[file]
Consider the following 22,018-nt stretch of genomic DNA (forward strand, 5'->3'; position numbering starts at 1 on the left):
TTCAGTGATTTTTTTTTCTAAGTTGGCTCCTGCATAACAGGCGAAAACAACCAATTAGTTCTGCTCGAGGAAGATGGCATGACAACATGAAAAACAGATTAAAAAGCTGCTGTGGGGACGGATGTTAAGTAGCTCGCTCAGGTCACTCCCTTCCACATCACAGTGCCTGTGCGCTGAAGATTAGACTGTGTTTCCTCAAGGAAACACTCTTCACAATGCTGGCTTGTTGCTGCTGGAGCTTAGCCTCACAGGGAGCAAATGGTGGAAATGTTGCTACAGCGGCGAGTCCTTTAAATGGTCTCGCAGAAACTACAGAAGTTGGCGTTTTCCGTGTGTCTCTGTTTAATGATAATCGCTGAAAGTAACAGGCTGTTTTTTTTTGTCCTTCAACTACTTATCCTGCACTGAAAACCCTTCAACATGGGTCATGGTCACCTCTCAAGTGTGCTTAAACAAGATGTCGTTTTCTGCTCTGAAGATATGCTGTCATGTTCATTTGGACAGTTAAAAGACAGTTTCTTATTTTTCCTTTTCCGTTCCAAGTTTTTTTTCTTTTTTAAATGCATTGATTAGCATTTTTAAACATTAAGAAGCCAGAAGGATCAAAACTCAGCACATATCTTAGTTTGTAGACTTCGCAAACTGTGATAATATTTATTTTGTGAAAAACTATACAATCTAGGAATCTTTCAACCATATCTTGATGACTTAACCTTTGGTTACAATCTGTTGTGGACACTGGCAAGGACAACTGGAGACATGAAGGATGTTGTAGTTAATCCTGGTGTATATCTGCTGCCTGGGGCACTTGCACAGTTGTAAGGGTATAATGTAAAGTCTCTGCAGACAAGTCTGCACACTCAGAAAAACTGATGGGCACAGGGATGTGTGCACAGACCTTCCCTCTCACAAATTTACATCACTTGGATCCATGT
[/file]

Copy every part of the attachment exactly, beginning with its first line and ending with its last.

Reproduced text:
Consider the following 22,018-nt stretch of genomic DNA (forward strand, 5'->3'; position numbering starts at 1 on the left):
TTCAGTGATTTTTTTTTCTAAGTTGGCTCCTGCATAACAGGCGAAAACAACCAATTAGTTCTGCTCGAGGAAGATGGCATGACAACATGAAAAACAGATTAAAAAGCTGCTGTGGGGACGGATGTTAAGTAGCTCGCTCAGGTCACTCCCTTCCACATCACAGTGCCTGTGCGCTGAAGATTAGACTGTGTTTCCTCAAGGAAACACTCTTCACAATGCTGGCTTGTTGCTGCTGGAGCTTAGCCTCACAGGGAGCAAATGGTGGAAATGTTGCTACAGCGGCGAGTCCTTTAAATGGTCTCGCAGAAACTACAGAAGTTGGCGTTTTCCGTGTGTCTCTGTTTAATGATAATCGCTGAAAGTAACAGGCTGTTTTTTTTTGTCCTTCAACTACTTATCCTGCACTGAAAACCCTTCAACATGGGTCATGGTCACCTCTCAAGTGTGCTTAAACAAGATGTCGTTTTCTGCTCTGAAGATATGCTGTCATGTTCATTTGGACAGTTAAAAGACAGTTTCTTATTTTTCCTTTTCCGTTCCAAGTTTTTTTTCTTTTTTAAATGCATTGATTAGCATTTTTAAACATTAAGAAGCCAGAAGGATCAAAACTCAGCACATATCTTAGTTTGTAGACTTCGCAAACTGTGATAATATTTATTTTGTGAAAAACTATACAATCTAGGAATCTTTCAACCATATCTTGATGACTTAACCTTTGGTTACAATCTGTTGTGGACACTGGCAAGGACAACTGGAGACATGAAGGATGTTGTAGTTAATCCTGGTGTATATCTGCTGCCTGGGGCACTTGCACAGTTGTAAGGGTATAATGTAAAGTCTCTGCAGACAAGTCTGCACACTCAGAAAAACTGATGGGCACAGGGATGTGTGCACAGACCTTCCCTCTCACAAATTTACATCACTTGGATCCATGT